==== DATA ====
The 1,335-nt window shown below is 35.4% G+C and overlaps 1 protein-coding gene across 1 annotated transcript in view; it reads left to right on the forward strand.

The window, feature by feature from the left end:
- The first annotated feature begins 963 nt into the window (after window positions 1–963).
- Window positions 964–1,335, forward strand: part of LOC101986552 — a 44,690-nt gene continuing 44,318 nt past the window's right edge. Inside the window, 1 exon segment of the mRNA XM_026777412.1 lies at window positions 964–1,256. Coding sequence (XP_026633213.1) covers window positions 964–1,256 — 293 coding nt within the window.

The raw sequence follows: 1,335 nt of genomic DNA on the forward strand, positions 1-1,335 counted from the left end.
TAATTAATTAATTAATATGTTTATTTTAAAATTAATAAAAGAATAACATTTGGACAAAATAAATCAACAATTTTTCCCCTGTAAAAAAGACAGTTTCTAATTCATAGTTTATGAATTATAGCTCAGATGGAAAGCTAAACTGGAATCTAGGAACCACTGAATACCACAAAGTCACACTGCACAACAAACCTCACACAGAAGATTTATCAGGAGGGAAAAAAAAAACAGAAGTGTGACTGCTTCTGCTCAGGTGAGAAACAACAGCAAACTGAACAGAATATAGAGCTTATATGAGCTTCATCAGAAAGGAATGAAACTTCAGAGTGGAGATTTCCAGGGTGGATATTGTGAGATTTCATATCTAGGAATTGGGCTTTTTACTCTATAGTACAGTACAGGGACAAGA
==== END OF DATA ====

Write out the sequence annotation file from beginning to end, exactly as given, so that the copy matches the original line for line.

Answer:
The 1,335-nt window shown below is 35.4% G+C and overlaps 1 protein-coding gene across 1 annotated transcript in view; it reads left to right on the forward strand.

The window, feature by feature from the left end:
- The first annotated feature begins 963 nt into the window (after window positions 1–963).
- Window positions 964–1,335, forward strand: part of LOC101986552 — a 44,690-nt gene continuing 44,318 nt past the window's right edge. Inside the window, 1 exon segment of the mRNA XM_026777412.1 lies at window positions 964–1,256. Coding sequence (XP_026633213.1) covers window positions 964–1,256 — 293 coding nt within the window.

The raw sequence follows: 1,335 nt of genomic DNA on the forward strand, positions 1-1,335 counted from the left end.
TAATTAATTAATTAATATGTTTATTTTAAAATTAATAAAAGAATAACATTTGGACAAAATAAATCAACAATTTTTCCCCTGTAAAAAAGACAGTTTCTAATTCATAGTTTATGAATTATAGCTCAGATGGAAAGCTAAACTGGAATCTAGGAACCACTGAATACCACAAAGTCACACTGCACAACAAACCTCACACAGAAGATTTATCAGGAGGGAAAAAAAAAACAGAAGTGTGACTGCTTCTGCTCAGGTGAGAAACAACAGCAAACTGAACAGAATATAGAGCTTATATGAGCTTCATCAGAAAGGAATGAAACTTCAGAGTGGAGATTTCCAGGGTGGATATTGTGAGATTTCATATCTAGGAATTGGGCTTTTTACTCTATAGTACAGTACAGGGACAAGA